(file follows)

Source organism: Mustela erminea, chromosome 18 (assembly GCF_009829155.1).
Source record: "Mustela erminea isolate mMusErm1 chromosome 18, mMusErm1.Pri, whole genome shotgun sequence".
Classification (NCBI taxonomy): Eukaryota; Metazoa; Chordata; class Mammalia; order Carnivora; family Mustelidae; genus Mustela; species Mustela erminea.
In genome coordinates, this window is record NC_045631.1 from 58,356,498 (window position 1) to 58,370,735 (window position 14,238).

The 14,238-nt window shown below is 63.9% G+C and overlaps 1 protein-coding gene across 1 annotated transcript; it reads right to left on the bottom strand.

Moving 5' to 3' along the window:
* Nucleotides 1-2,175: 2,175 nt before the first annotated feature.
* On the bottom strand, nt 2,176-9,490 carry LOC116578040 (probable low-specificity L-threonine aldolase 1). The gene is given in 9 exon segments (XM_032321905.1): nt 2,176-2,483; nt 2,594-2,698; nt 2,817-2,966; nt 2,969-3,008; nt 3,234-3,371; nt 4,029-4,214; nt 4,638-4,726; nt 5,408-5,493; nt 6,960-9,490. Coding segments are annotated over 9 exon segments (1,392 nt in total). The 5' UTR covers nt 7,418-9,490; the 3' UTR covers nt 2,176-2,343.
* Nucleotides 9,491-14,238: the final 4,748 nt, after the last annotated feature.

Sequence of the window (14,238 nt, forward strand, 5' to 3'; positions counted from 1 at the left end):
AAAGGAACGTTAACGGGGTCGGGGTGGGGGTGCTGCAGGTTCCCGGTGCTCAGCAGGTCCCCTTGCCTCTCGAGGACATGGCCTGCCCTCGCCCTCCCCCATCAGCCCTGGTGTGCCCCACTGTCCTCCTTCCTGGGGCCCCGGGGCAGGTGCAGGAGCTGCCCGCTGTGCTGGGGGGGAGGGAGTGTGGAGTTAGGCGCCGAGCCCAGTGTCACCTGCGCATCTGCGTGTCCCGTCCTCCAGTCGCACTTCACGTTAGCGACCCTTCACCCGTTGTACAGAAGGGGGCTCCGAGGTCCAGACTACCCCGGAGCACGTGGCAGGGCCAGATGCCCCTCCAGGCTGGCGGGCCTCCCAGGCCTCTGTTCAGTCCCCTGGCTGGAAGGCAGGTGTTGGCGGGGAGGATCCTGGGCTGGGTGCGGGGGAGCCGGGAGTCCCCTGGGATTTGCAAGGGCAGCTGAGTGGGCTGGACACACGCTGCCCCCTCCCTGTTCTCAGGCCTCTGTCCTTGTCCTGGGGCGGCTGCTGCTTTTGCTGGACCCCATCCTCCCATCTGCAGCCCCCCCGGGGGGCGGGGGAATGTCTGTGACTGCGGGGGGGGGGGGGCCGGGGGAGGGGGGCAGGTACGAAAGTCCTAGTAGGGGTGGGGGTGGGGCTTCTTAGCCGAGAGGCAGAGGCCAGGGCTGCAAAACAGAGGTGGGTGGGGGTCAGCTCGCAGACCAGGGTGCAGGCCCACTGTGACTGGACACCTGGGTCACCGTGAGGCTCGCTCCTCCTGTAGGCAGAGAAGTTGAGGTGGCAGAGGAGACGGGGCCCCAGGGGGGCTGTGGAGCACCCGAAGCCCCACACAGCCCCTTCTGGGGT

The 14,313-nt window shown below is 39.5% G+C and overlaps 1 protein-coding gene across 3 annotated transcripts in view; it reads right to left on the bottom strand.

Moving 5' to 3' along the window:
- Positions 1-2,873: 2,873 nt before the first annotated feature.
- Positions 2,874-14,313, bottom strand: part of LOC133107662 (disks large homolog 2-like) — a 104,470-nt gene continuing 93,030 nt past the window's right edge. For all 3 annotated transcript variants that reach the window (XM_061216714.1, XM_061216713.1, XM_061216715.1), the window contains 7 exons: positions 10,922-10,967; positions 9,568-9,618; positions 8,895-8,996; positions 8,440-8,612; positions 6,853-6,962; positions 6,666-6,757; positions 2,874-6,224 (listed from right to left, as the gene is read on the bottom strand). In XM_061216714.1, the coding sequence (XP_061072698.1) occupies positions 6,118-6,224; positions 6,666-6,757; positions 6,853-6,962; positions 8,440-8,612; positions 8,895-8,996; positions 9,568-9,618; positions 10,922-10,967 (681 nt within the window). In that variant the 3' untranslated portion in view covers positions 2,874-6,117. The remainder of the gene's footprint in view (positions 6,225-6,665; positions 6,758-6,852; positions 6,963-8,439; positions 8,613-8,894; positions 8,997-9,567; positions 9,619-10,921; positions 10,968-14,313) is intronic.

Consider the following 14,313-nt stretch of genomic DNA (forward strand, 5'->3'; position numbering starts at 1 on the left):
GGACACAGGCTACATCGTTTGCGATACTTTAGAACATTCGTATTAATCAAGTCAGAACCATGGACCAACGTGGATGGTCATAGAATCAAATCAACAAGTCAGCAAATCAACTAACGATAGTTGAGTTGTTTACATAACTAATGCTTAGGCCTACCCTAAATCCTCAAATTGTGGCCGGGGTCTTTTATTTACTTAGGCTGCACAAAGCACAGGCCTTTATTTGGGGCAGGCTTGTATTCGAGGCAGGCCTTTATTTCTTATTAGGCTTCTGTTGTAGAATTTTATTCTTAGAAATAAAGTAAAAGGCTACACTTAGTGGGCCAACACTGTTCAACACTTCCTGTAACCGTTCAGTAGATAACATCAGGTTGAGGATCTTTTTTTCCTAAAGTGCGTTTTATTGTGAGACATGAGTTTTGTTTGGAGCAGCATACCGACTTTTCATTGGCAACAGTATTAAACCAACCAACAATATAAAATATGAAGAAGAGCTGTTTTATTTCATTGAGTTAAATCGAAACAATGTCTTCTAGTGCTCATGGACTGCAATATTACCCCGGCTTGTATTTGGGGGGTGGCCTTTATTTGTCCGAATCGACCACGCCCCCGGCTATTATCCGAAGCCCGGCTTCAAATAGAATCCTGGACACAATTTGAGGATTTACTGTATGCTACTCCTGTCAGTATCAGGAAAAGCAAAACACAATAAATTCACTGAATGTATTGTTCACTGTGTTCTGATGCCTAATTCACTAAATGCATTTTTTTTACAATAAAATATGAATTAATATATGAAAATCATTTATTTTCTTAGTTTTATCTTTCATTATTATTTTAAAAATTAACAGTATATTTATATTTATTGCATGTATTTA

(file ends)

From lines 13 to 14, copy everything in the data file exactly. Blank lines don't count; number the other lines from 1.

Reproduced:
Moving 5' to 3' along the window:
- Positions 1-2,873: 2,873 nt before the first annotated feature.